The argument for “designing in the browser” seems very seductive at first glance. The web is an interactive medium that defies the fixed canvas of traditional layout tools, so why not use the browser as your primary design environment?
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It’s a case of the user’s power being seized by the designer, albeit a very tiny amount.
He’s been working in the field of usability since 1978 – before the term was ever associated with computers.
Through fluid grids and media query adjustments, responsive design enables Web page layouts to adapt to a variety of screen sizes.
So it’s the second day of SXSW Interactive 2012 and I was looking for an interesting presentation to check out and I flipped through my pocket guide and came across a featured session called “The Secret Lives Of Links” given by Jared Spool.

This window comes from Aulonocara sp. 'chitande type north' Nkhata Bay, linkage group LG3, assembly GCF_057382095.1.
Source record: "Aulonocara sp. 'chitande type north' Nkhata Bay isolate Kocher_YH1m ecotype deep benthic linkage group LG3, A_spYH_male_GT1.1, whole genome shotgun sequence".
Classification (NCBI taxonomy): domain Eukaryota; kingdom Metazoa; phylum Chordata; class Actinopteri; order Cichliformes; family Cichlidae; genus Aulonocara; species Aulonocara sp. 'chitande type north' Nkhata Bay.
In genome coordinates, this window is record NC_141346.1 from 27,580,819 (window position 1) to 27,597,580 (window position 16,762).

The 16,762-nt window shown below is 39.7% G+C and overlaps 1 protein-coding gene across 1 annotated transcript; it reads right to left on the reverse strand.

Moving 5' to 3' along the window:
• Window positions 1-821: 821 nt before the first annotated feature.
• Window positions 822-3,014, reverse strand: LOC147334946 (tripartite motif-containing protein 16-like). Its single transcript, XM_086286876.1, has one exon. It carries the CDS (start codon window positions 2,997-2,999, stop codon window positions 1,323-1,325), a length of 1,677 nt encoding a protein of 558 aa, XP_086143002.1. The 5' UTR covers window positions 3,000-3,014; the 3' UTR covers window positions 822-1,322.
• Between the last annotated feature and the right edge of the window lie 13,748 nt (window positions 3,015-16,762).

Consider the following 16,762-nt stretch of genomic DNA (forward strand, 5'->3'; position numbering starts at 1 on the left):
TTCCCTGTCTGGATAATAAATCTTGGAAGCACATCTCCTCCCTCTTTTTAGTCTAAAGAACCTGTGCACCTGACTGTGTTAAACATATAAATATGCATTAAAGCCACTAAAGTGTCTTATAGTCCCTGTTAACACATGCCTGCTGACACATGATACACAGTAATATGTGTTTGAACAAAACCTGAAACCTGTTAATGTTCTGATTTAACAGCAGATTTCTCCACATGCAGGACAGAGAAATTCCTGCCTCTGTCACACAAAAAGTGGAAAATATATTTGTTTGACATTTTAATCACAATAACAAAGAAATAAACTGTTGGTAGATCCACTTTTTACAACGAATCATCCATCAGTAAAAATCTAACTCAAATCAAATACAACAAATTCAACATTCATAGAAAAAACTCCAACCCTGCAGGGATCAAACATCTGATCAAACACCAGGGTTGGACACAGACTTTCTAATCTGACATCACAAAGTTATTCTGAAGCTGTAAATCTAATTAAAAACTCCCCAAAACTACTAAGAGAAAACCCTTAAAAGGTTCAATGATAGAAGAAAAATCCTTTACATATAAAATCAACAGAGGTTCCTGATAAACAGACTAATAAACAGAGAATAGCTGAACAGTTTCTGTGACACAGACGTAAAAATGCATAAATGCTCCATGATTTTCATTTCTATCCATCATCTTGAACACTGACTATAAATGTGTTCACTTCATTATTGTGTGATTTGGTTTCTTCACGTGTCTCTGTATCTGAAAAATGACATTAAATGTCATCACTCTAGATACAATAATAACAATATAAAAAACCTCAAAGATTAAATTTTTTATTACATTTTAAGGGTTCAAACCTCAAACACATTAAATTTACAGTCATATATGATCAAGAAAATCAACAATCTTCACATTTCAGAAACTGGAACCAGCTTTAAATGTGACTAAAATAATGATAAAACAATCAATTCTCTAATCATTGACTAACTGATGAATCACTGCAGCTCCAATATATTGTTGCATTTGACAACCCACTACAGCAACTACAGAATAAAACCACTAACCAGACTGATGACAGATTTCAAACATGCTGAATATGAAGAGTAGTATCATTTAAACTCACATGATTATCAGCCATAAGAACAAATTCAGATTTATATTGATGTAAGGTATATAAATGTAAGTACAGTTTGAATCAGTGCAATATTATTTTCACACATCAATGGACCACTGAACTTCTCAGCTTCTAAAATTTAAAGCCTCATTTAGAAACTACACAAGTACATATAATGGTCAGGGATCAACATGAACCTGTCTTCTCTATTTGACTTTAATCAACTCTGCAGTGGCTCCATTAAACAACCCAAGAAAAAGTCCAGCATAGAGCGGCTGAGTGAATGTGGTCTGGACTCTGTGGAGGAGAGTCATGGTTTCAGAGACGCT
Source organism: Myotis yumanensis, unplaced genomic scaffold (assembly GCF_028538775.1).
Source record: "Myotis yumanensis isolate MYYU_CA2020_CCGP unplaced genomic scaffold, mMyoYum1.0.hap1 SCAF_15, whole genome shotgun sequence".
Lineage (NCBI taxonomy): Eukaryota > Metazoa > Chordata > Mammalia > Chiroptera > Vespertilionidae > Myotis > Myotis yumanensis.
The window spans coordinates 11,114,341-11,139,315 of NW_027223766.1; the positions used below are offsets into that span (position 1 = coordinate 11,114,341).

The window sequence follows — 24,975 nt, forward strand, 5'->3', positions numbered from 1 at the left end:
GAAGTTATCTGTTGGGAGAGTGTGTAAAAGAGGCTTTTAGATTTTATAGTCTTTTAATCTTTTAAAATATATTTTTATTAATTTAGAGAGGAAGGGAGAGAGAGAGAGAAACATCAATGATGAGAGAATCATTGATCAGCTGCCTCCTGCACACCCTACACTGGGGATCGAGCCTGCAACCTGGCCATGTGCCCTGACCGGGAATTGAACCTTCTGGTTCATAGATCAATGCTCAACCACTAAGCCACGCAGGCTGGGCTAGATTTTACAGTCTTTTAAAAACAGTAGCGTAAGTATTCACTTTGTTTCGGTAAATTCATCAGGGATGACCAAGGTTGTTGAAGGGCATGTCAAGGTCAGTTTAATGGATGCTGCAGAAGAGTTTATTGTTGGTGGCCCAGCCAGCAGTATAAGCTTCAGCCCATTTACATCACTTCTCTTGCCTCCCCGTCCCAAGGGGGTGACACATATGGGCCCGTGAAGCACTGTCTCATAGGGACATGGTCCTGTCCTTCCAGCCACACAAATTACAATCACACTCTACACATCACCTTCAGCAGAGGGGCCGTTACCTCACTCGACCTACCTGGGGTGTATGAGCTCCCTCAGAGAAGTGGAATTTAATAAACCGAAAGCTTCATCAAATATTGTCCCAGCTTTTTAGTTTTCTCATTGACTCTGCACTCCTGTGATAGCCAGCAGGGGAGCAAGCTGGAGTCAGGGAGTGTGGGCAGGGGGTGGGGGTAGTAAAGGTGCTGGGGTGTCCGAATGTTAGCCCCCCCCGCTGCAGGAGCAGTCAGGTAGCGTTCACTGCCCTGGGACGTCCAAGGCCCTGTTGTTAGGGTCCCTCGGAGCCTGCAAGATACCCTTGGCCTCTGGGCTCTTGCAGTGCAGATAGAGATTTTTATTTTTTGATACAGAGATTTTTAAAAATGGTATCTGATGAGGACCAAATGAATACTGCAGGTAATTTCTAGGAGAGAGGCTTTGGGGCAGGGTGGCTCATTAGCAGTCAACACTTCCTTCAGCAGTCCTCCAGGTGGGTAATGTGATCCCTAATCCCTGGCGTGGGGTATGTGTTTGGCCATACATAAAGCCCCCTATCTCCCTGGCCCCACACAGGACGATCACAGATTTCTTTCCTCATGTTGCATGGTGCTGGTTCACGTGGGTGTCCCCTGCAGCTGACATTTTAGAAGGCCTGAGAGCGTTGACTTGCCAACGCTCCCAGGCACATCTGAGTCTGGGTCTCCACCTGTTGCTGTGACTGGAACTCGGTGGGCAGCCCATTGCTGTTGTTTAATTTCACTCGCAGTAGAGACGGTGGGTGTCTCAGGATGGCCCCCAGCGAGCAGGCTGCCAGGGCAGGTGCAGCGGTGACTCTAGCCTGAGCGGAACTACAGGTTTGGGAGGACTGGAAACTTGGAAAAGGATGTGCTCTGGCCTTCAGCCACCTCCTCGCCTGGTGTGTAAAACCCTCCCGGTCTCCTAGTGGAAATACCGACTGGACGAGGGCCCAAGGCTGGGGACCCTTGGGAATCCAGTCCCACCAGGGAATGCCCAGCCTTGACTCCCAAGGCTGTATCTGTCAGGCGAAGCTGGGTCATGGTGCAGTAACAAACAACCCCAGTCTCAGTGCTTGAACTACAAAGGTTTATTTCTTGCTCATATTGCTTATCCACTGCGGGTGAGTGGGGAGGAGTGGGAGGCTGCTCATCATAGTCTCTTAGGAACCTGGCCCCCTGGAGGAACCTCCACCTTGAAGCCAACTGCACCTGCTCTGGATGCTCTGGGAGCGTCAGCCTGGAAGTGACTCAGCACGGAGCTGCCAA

I explain how to improve the bounce rate of your website with the help of a simple A/B test. I don’t think I ever told anyone about this test up until now.
We are Colorblind is dedicated to making the web a better place for the color blind.
Over the past year or so we’ve been lucky enough to be asked by a number of exciting companies to undertake ‘Responsive’ redesigns.
My good friend Nick Bowmast has created Mr Tappy, a rather well engineered kit for mounting cameras onto mobile devices and tablets, for the purpose of filming the screens for usability testing.
This is the first essay in a multi-part series by John Payne, Principal of Moment’s Experience Design practice, reflecting on his workshop, Ethnography for User Experience, and their field research with Occupy Wall Street.